John Muir Trail Hike Raises Funds for Student Aid
As the weary hikers rested under the trees after a long day on the John Muir Trail, Pitzer College philosophy professor Brian Keeley read from Jack Kerouac’s account of climbing Matterhorn Peak: “In no time at all it was two o’clock in the afternoon and the sun was getting that later more golden look and a wind was rising and I began to think ‘By gosh how we ever gonna climb that mountain, tonight?'”
Like Kerouac, the hikers in Pitzer College’s John Muir Trail hiking group faced a daunting challenge: to traverse 230 miles on the John Muir Trail in just 27 days. In July, college President Laura Skandera Trombley was joined by several current students, Professor Keeley, a parent of a Pitzer undergrad, and two alumnae in celebrating the school’s 50th anniversary with a hike to raise funds for student aid. The hikers, who were chosen by lottery, raised nearly $55,000 for first generation scholars awarded the John Skandera Memorial Endowed Scholarship, established by Trombley last year in memory of her father.
“My father had a great love of nature, and I thought, ‘Well, I’ll hike to pay homage to him and raise funds for financial aid,'” said Trombley. “It seemed to make a great deal of sense.”
The group suffered their share of setbacks, including the theft in the night of a hiker’s boot by wild animals (some thick socks and another hiker’s tennis shoes made for a quick fix until the next supply checkpoint), and an ankle injury that resulted in a 16-mile pack mule ride to medical care. But despite the occasional hardship, the trip left a lasting impression on the hikers.
“It’s spectacularly beautiful,” said Pitzer alum Lisa Gellar, ’76. “My log, every day, just said ‘unbelievably beautiful.’”
In the evenings after dinner the hikers took turns reading aloud from their “library,” several accounts of similar hikes by literary greats, including Kerouac’s Dharma Bums and some of Muir’s own writing.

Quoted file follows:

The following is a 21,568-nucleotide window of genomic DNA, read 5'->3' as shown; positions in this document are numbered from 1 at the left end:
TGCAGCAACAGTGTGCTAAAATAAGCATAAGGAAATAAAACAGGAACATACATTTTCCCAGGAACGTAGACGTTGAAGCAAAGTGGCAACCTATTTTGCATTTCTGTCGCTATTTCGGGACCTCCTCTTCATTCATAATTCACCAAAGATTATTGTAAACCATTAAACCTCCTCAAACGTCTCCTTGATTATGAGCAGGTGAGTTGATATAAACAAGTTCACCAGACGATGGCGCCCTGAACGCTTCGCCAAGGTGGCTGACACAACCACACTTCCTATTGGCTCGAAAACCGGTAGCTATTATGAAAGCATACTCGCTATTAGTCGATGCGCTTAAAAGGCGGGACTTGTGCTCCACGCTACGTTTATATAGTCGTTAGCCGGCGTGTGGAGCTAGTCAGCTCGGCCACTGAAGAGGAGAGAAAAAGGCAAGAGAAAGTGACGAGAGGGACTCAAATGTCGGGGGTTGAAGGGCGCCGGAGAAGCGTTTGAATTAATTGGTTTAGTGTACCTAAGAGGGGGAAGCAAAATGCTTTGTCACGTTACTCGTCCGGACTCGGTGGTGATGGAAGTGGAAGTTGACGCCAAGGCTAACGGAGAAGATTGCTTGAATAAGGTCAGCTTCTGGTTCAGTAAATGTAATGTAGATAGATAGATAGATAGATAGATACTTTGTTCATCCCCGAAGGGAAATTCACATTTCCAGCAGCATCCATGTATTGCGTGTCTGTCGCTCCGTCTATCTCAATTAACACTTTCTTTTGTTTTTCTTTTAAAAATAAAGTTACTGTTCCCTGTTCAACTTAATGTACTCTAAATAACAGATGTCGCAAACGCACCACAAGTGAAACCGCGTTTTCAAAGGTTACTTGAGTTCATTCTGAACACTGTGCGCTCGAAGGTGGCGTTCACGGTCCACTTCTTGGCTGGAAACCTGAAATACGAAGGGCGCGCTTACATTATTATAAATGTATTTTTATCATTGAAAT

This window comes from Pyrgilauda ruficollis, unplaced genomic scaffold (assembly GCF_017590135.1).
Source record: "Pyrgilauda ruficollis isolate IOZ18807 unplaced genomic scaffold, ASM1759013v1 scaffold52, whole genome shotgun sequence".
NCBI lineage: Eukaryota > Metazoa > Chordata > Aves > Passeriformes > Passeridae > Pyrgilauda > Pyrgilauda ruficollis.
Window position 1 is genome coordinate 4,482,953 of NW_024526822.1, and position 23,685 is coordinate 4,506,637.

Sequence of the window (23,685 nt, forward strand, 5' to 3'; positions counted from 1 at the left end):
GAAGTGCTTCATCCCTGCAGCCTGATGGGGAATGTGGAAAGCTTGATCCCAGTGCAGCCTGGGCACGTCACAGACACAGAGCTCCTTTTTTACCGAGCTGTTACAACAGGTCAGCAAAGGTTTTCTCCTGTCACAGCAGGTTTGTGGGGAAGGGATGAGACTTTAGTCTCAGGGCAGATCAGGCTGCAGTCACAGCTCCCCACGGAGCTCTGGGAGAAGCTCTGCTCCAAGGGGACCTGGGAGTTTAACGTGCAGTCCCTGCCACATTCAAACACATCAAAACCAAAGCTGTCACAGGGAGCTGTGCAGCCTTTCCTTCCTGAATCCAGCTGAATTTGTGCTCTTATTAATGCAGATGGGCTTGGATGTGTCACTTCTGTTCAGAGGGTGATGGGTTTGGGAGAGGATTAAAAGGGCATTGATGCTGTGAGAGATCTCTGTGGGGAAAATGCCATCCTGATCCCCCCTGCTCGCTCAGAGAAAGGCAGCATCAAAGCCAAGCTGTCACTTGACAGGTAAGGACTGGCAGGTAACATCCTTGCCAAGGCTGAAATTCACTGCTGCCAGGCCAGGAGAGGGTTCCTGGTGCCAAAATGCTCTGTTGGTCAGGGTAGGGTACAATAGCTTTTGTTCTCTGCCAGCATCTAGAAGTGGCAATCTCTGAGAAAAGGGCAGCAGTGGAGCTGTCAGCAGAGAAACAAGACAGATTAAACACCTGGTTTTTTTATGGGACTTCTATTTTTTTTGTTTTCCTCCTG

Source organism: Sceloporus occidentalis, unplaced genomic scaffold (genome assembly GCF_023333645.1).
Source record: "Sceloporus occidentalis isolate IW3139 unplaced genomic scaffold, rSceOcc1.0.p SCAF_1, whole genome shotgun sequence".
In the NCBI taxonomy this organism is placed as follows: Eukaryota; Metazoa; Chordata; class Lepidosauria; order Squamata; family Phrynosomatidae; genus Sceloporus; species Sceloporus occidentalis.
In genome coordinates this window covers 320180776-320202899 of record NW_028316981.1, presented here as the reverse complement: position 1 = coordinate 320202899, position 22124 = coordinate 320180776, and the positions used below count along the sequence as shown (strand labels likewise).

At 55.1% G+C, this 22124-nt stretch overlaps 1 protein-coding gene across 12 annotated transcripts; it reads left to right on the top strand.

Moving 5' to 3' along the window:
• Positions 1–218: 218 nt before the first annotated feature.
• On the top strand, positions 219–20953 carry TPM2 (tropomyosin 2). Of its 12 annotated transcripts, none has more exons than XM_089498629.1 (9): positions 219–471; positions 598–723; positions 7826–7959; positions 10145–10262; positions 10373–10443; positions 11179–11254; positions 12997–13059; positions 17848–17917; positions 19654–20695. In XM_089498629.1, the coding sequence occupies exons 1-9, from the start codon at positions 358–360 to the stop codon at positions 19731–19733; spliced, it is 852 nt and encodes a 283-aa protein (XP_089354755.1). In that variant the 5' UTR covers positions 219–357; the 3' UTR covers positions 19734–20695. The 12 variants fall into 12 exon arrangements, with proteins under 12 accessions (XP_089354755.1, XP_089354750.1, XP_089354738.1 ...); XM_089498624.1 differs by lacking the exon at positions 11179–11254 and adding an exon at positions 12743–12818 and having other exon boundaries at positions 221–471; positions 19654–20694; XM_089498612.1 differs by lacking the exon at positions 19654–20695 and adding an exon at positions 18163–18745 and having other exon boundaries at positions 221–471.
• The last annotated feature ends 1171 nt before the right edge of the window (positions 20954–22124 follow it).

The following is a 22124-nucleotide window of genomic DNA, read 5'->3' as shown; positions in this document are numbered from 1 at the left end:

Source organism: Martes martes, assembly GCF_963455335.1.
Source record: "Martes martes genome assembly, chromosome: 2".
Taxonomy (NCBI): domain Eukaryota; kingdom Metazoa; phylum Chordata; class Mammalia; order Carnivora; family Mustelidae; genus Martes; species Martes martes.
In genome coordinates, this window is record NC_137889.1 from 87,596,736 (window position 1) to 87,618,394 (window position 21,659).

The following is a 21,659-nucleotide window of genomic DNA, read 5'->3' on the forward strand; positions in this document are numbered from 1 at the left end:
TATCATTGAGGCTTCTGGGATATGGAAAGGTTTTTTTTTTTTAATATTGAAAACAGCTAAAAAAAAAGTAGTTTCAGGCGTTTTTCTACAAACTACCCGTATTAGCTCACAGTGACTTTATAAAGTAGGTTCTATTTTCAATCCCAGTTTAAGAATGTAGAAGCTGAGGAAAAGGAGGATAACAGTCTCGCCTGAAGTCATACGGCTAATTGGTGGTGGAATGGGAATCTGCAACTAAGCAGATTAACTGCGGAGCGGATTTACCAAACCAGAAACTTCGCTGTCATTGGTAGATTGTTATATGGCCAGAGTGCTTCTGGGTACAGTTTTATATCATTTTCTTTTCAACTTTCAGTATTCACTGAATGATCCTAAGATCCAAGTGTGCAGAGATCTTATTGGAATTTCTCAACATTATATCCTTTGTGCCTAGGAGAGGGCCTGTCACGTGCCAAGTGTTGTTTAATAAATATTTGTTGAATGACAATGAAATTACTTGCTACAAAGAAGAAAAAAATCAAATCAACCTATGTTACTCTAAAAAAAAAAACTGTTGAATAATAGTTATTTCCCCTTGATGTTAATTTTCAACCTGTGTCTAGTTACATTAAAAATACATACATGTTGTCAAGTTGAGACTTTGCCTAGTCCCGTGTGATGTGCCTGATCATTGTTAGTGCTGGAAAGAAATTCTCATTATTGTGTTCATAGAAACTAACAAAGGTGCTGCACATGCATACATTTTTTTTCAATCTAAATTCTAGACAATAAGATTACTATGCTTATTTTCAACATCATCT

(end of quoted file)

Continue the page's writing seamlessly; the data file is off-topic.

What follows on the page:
“To be reading about [John Muir’s] descriptions of the same mountains we were in while we were there, I was struck by how similar they were, the plants and animals and the views,” Keeley said. “The physical environment hasn’t changed much.”
Undergraduate student Lisa Hirata, ’16, remembers the moment Muir’s words began to ring true to her own experience.
“At first I didn’t relate at all, but your priorities in that first week really change, from ‘I’m so dirty, I need a shower, I wonder what’s going on in the outside world’ to really feeling comfortable in the outdoors,” she said. “[After reading Muir’s work] you think ‘yeah, my feet really hurt,’ but it helps to hear how in love with the land he is, how at home he is in nature.”
The trip was such a success, both for the participants and for the scholarship fund, that Trombley says they’re considering a second hike next year.
Professor Keeley remembers people were eager to support the hikers when they learned of the trip’s good cause.
“[The scholarship] opened a lot of doors for us,” Keeley said. “If we were talking to people and trying to get information or help with something, when they heard that we were doing this for first-gen college students there were people we ran into who said ‘I was a first-gen college student’ or ‘My parents were.’ They really liked that the president of a college was out doing this kind of thing for students and future students.”
Read online at SierraClub.org